VR in Culture: Black Mirror

Black mirror is a Netflix TV series that is known for it’s dark and twisted representation of future technology. Set in 2030 and beyond, some plot points from across the series include putting mind control chips into the minds’ of the US military, implanting memory recording devices to solve crimes, wearing a headpiece to feel the pain of others’, and many other weirder and darker scenarios. Personally, I think the show is fantastic. It continuously juxtaposes human emotion in well developed characters with the cold, unfeeling and increasingly robot driven world. The emotional brutality in the plot of each episode is what bonds the viewer to this show. The pain and horror that is unveiled through addictions or misuse of radical technology makes for an incredibly engaging yet sometimes difficult watch.

Black Mirror Character immersed in VR experience

Despite the outlandish gadgets and hype tech that Black Mirror boasts, it is a quite realistic show in the sense that the characters and emotion are comparable to that of the real world. Publicly, there is a tremendous amount of fear regarding any new technology, which I’ve gone into in other blog posts. Black Mirror presents the audience with a hypothetically real world problem, that COULD exist if we had the fantastic tech inventions that exist in the Black Mirror Universe (which, unfortunately, we don’t). In reality right now there are genuinely scary problems regarding tech, especially if there is misuse involved. Data breaches, identity theft, internet scams, etc. are all problems that didn’t used to exist, and now that they do in a widespread and widely-known way it creates a culture of fear. Black Mirror takes the conversation of “Humans versus robots” to the next level in an entirely believable way.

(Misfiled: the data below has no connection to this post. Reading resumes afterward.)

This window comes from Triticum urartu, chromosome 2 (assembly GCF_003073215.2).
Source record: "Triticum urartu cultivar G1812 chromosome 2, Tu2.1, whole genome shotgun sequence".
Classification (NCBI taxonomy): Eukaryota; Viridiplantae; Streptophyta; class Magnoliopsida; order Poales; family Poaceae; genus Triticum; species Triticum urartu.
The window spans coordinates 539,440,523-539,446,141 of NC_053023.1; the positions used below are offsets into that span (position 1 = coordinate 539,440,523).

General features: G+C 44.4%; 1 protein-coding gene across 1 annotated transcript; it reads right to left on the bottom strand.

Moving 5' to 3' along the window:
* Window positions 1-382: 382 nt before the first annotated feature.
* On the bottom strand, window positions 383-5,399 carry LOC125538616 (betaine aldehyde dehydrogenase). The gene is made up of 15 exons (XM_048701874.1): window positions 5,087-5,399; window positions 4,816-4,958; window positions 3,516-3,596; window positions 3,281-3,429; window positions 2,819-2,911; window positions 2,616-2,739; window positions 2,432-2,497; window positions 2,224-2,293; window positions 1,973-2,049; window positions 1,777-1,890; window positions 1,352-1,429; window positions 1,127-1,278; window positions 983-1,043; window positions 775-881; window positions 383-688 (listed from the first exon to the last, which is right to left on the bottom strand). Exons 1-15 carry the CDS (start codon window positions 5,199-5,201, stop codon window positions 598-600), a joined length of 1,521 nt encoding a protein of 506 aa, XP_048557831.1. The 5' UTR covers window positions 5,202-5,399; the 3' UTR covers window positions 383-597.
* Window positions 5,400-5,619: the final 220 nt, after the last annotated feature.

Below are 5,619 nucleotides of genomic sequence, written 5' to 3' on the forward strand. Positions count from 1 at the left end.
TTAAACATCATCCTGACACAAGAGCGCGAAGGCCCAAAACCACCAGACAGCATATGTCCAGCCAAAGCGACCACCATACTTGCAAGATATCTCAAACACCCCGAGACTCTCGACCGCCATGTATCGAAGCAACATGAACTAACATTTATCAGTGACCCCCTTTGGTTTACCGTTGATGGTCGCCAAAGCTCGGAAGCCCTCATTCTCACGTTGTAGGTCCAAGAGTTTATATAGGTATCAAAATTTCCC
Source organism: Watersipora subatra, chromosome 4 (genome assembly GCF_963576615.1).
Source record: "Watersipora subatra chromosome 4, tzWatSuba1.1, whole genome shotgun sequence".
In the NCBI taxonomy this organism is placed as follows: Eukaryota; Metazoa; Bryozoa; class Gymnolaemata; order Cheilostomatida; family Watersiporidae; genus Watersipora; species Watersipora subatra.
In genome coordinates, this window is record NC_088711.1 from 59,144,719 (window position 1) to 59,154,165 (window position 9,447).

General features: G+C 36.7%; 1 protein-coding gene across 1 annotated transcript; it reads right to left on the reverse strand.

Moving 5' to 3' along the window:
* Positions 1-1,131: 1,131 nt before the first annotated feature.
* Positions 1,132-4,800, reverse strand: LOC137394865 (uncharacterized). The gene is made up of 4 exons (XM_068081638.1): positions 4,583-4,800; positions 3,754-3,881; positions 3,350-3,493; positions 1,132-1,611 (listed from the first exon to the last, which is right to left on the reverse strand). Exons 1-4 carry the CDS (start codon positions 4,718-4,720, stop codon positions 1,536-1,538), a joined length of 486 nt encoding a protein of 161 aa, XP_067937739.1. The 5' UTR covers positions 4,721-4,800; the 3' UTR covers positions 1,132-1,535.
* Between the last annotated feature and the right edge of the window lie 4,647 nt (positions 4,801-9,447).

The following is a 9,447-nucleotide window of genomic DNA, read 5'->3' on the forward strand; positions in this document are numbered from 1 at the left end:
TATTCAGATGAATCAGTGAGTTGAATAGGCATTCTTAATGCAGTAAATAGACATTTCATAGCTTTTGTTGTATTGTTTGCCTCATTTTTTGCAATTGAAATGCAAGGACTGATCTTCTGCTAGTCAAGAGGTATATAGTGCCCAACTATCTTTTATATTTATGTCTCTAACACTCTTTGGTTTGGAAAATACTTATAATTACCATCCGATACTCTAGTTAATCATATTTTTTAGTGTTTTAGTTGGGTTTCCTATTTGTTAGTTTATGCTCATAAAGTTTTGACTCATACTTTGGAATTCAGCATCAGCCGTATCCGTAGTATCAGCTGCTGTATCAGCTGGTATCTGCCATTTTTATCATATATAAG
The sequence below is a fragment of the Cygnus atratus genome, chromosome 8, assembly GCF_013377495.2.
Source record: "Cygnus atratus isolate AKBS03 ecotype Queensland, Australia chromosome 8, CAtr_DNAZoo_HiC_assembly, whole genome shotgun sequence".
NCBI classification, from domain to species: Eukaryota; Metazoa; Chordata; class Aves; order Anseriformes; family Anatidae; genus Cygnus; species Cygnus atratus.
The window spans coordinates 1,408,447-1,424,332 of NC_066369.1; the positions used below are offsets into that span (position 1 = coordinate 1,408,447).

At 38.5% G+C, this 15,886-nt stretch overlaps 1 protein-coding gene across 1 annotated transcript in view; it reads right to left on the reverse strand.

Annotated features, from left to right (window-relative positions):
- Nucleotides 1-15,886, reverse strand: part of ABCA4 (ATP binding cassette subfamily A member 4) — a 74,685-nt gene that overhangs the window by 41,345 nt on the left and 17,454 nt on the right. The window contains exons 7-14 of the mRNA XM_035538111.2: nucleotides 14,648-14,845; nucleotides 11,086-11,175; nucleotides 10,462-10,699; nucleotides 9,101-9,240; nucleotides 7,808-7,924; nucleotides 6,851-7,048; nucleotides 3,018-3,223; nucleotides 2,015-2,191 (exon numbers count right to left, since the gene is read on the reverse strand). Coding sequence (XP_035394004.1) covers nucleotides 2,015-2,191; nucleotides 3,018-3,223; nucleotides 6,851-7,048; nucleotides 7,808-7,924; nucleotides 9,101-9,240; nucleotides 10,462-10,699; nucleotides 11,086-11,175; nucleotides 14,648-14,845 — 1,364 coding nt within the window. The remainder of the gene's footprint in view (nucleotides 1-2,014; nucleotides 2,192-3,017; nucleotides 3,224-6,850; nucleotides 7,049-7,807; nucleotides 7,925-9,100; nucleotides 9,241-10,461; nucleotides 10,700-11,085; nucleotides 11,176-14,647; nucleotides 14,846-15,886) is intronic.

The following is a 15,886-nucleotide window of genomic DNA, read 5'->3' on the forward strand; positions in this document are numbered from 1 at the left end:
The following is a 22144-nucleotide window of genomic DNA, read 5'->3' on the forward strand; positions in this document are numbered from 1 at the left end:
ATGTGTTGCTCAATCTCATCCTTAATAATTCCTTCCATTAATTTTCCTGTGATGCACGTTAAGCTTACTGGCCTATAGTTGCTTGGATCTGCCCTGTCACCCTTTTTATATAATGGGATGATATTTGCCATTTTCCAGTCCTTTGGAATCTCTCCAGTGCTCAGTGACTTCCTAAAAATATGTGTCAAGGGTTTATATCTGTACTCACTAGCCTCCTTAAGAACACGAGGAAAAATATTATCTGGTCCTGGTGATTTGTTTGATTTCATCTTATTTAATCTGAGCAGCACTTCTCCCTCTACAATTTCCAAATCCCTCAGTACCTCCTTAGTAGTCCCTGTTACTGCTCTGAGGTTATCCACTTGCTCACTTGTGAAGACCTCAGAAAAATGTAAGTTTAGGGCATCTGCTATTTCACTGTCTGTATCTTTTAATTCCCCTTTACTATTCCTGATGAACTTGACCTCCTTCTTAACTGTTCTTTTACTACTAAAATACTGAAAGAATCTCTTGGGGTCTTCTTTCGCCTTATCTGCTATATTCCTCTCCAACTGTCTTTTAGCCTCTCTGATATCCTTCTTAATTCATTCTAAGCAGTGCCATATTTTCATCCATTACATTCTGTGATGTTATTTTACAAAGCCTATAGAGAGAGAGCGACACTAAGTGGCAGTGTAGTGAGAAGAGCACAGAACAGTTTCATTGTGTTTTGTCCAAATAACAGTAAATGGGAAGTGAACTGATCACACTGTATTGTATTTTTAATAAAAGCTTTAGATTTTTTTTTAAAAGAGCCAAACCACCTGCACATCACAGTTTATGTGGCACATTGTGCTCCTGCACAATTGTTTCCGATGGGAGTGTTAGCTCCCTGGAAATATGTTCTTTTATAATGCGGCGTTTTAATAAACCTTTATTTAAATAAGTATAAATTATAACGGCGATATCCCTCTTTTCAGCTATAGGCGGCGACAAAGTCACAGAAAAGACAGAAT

“Set in a future only minutes away from now”

Brain Pilot On Black Mirror

An Example

An episode that concentrates on VR takes place between two male friends who participate in a hyper-immersive combat VR video game. Transported into the bodies of cartoonishly fit and sexy Asians, the game itself became the least of their enjoyment as they discovered they could have sex and a secret life away from their wives, as long as they stay in the VR system. However, this provokes relationship problems in their real lives, questions of sexuality, physical form, connection and yes, plenty of fear. In this episode, Black Mirror preys upon the fear of viewers being addicted to their devices. Social media, World of Warcraft, Tinder, and Candy Crush, are all fun, fine things to do, but they are also are addictions in our actual reality. When watching this episode, it seems like a short walk from being addicted to your phone to getting stuck in VR. The fact that the problems represented in Black Mirror are rooted in actual life make them scary, in an important and though-provoking way. It is a show that reflects upon the darker parts of humanity… the same way a black mirror would. Watch this trailer to get a sense of the show:

If you are interested in futuristic technology and want to explore all the social, economic, health, and ethical problems of where the tech age can take us, I highly recommend this show.